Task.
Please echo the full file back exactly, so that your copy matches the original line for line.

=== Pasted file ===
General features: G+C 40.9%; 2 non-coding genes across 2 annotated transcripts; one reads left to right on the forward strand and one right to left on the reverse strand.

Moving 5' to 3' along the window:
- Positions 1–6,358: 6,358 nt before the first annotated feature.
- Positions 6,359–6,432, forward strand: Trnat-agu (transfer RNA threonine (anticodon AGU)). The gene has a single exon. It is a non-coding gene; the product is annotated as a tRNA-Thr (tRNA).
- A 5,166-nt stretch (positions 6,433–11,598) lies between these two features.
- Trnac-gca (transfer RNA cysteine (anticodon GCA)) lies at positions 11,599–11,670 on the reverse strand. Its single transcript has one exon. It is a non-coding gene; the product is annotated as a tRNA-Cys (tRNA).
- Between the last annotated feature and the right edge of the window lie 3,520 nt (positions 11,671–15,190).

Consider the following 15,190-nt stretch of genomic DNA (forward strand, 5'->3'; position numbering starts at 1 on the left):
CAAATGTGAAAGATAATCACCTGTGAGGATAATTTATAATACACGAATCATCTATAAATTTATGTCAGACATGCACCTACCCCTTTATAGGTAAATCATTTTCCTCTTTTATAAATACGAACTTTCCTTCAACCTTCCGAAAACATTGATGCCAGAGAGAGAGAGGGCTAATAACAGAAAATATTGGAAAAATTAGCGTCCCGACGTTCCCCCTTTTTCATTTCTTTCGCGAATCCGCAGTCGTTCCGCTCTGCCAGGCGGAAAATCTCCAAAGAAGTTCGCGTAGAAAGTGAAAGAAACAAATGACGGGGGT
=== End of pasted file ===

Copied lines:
General features: G+C 40.9%; 2 non-coding genes across 2 annotated transcripts; one reads left to right on the forward strand and one right to left on the reverse strand.

Moving 5' to 3' along the window:
- Positions 1–6,358: 6,358 nt before the first annotated feature.
- Positions 6,359–6,432, forward strand: Trnat-agu (transfer RNA threonine (anticodon AGU)). The gene has a single exon. It is a non-coding gene; the product is annotated as a tRNA-Thr (tRNA).
- A 5,166-nt stretch (positions 6,433–11,598) lies between these two features.
- Trnac-gca (transfer RNA cysteine (anticodon GCA)) lies at positions 11,599–11,670 on the reverse strand. Its single transcript has one exon. It is a non-coding gene; the product is annotated as a tRNA-Cys (tRNA).
- Between the last annotated feature and the right edge of the window lie 3,520 nt (positions 11,671–15,190).

Consider the following 15,190-nt stretch of genomic DNA (forward strand, 5'->3'; position numbering starts at 1 on the left):
CAAATGTGAAAGATAATCACCTGTGAGGATAATTTATAATACACGAATCATCTATAAATTTATGTCAGACATGCACCTACCCCTTTATAGGTAAATCATTTTCCTCTTTTATAAATACGAACTTTCCTTCAACCTTCCGAAAACATTGATGCCAGAGAGAGAGAGGGCTAATAACAGAAAATATTGGAAAAATTAGCGTCCCGACGTTCCCCCTTTTTCATTTCTTTCGCGAATCCGCAGTCGTTCCGCTCTGCCAGGCGGAAAATCTCCAAAGAAGTTCGCGTAGAAAGTGAAAGAAACAAATGACGGGGGT